Taking my seat for flight two, I found myself on something of a TV table, with Blonde Poker deputy supremo Tikay across from me, forum moderator (and dealer from flight one) Tight End to my left, and no less a poker luminary than reigning Blonde Poker champion and Late Night Poker legend Simon 'Aces' Trumper directly to my right.

Bloody hell! Still, that's the fun of the forum. Getting the chance to observe better poker players at close quarters.

I'd given myself a bit of a shake by now, and tried to get a bit more LAGish, albeit opportunities were somewhat limited as there were raises coming from all directions.

The first chance I got to open raise was with A8s. Not a hand I particularly liked, but I was consciously trying to be a bit more active.

So, I wasn't too chuffed to pick up a mid-position caller, and even less chuffed when Tikay moved all-in from the blinds.

Not having taken the second chance yet, I would have been inclined to call if I was heads up with Tikay, but I was more concerned about the caller.

So, it was a pretty easy fold. When the caller also folded, Tikay showed 22, and the caller said he'd folded AQ.

Which made my fold look eminently sensible. As Tight End pointed out, it was a very nice squeeze play.

My only other hands of note on the TV table got me involved with Tikay and Aces.

A TT pre-flop raise picked up a call from Tikay in the blinds. The Ace high flop wasn't entirely welcome, but when Tikay checked to me, a decent bet took it down.

He seemed to think the flop was to my liking, presumably having me on a big ace.

Later, on my BB, it was folded around to Aces in the SB who completed.

At which point I looked down to see AK. A nice hand to be sure, but after some consideration not one I wanted to play through against Aces.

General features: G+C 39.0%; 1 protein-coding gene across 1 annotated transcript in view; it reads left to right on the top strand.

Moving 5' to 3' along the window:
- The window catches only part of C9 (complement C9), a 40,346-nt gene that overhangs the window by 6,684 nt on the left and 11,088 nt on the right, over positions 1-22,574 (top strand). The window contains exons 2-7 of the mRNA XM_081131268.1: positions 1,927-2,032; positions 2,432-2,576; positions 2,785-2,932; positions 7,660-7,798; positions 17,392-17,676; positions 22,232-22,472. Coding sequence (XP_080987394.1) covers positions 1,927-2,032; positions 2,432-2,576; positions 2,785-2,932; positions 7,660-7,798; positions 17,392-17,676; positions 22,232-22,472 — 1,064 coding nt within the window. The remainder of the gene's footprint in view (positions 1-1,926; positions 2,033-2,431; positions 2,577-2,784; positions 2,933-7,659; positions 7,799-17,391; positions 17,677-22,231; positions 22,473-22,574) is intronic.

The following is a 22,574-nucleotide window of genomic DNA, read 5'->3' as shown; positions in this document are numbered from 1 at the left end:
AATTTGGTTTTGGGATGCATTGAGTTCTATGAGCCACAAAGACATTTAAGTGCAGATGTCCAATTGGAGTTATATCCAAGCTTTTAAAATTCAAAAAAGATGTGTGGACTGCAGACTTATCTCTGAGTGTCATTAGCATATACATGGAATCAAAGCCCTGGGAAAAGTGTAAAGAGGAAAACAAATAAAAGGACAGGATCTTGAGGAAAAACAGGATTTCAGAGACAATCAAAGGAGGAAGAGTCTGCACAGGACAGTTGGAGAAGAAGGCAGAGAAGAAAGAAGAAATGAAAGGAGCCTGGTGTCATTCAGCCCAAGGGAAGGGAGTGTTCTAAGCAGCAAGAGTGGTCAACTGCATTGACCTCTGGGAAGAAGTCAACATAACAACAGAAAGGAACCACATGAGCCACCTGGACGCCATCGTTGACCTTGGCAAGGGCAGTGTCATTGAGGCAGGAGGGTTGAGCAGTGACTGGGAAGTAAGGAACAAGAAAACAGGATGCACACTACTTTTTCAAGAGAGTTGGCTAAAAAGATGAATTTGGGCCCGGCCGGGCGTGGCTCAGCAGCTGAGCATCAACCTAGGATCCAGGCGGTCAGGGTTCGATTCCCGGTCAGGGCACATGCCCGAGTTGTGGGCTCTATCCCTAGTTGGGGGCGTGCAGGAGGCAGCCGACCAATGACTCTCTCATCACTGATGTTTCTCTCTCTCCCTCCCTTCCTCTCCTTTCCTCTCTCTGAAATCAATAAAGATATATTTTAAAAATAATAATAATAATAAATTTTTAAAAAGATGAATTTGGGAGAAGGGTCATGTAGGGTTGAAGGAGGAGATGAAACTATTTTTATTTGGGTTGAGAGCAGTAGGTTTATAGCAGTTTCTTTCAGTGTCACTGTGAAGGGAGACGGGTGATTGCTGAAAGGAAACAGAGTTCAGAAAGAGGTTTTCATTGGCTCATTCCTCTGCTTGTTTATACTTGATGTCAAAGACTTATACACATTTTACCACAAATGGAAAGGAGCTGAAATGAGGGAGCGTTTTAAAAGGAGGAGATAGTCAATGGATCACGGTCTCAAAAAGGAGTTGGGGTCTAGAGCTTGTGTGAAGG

The blinds by now were diminishing my stack, so a standard raise would pretty much commit me to the pot. Slow playing didn't appeal to me, so the only option was to push. An overbet, but the only sensible bet in my mind.

Aces obviously didn't have much of a hand as he folded fairly quickly.

If I'd had more chips to play with, I'd have liked to play a flop against him, just for the experience, but having already donked out once, I didn't want to give myself the opportunity to do it again!

Almost immediately our table was broken and at my new table I was seated directly to the left of fellow TPTer Rod Paradise, with The Sheriff to my left. I didn't last long.

After Rod had open limped from MP, I found myself looking at 66. Rod's more than a little loose, so his hand range here is so big it's hardly worth contemplating.

Again, I was in a situation where a sensible raise commits me, and with only four other players to get through, I decided to lump them all-in.

A pretty transparent bet, but one that needs a decent hand to call.

Unfortunately The Sheriff was holding JJ, and after some contemplation re-raised all-in, prompting folds from the blinds, and Rod.

An ace high flop brought a wail of anguish from Rod, who had apparently limped, then folded, AQ!

No help for me and I was out (again!).

It was pretty obvious the tournament was going to last well into the wee small hours, and I wasn't really in the mood for Sit-N-Go's or cash games, so I took the chance to chat to a few of the visitors, including the very personable Rivercard, and the delightful Chili Pepper whose personality is equally as nice as her legs!

Unfortunately the place was so jammed a lot of the Blonde hierarchy were run off their feet keeping the action going, and I didn't get the chance to say as many hellos as I'd have liked.

So, I wimped out and headed home early enough to catch a late bus, leaving Rod and Teacake to make the final table - with Teacake making a very respectable third in an extremely tough field, including outlasting WSOP bracelet holder Brian Wilson.